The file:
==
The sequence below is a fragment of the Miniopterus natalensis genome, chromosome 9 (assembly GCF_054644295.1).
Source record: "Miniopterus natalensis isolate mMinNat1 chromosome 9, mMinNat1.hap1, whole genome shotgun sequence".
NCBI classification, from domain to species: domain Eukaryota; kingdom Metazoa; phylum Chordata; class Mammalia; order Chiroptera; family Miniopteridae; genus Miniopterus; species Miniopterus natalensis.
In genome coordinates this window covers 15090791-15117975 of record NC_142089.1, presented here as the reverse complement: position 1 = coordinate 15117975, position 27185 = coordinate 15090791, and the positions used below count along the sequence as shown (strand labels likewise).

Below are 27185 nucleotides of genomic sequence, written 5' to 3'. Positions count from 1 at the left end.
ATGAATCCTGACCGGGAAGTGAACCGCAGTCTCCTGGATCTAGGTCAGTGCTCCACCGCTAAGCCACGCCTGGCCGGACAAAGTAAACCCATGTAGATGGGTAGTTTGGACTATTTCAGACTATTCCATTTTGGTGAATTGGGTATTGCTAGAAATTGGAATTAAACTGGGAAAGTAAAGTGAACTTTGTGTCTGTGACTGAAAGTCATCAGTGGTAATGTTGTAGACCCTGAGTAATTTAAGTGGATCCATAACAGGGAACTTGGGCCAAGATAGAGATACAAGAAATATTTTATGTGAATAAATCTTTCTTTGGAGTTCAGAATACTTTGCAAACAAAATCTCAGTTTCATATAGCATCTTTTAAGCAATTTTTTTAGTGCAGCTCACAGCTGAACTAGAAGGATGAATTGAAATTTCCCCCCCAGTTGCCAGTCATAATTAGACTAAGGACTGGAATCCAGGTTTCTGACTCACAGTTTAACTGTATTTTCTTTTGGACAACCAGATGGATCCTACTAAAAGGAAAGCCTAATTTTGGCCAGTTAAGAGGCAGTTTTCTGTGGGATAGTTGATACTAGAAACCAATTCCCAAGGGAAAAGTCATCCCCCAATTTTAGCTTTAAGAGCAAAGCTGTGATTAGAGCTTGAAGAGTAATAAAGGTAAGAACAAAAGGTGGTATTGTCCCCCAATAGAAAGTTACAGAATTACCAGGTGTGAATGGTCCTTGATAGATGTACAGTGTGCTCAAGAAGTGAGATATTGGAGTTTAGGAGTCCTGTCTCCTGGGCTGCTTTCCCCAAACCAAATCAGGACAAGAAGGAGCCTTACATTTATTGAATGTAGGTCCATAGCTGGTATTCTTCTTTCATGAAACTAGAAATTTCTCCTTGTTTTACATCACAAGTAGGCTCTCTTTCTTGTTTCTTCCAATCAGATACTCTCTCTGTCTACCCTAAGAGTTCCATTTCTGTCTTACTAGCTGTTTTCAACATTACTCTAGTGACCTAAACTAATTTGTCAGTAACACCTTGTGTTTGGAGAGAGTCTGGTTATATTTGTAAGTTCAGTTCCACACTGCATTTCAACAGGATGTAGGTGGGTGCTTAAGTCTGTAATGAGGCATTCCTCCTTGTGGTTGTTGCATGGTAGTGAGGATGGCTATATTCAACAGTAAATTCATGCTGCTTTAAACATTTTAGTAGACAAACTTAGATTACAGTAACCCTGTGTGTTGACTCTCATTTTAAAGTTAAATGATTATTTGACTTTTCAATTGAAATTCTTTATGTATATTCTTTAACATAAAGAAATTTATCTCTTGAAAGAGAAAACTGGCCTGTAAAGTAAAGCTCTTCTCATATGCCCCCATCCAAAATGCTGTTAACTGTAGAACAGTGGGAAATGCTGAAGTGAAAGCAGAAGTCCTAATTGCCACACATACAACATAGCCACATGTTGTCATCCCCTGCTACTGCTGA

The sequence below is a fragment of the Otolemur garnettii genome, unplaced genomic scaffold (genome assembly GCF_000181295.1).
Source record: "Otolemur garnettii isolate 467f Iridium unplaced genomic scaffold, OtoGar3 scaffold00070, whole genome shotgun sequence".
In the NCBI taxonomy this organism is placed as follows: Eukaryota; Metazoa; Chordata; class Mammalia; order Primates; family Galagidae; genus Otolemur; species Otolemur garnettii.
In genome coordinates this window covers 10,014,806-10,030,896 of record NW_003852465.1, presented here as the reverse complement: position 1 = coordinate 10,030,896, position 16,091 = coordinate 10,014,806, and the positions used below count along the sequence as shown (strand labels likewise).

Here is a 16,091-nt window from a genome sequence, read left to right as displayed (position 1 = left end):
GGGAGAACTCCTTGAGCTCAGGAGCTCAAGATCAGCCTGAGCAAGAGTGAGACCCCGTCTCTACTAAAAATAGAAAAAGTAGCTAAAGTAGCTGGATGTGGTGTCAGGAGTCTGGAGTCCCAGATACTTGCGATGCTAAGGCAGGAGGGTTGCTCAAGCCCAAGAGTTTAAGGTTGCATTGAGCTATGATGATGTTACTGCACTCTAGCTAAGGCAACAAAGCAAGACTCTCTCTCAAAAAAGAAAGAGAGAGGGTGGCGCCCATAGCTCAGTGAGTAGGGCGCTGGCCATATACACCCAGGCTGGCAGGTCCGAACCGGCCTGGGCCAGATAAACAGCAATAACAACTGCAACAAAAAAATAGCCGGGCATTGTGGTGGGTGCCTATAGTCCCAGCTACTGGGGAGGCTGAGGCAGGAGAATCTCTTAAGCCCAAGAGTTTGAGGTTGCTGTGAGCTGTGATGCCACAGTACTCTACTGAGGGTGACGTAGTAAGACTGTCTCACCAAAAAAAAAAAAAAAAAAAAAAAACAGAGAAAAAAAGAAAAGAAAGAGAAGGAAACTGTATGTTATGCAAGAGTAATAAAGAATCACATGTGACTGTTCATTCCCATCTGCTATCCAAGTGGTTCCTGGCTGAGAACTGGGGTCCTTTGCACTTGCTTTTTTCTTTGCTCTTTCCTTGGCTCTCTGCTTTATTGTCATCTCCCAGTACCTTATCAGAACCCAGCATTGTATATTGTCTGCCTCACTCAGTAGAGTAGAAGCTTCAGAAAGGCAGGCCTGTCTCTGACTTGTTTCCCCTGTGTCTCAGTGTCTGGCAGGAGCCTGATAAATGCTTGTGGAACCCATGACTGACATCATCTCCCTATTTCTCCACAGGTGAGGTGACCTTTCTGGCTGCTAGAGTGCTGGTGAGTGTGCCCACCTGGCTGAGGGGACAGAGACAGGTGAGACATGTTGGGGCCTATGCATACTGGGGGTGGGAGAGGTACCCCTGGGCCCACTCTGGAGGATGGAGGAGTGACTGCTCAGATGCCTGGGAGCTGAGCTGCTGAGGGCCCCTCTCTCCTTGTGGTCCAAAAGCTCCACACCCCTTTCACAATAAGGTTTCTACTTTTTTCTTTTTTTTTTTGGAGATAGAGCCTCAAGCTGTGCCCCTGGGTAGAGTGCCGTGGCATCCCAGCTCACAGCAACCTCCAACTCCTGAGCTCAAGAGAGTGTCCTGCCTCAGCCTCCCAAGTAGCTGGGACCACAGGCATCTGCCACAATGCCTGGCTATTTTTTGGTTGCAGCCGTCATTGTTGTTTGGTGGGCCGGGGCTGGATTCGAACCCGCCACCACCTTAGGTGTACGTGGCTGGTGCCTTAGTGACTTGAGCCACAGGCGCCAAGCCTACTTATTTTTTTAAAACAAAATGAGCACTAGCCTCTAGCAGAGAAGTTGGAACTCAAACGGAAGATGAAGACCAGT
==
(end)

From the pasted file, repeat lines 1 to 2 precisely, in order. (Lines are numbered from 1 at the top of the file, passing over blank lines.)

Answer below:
The sequence below is a fragment of the Miniopterus natalensis genome, chromosome 9 (assembly GCF_054644295.1).
Source record: "Miniopterus natalensis isolate mMinNat1 chromosome 9, mMinNat1.hap1, whole genome shotgun sequence".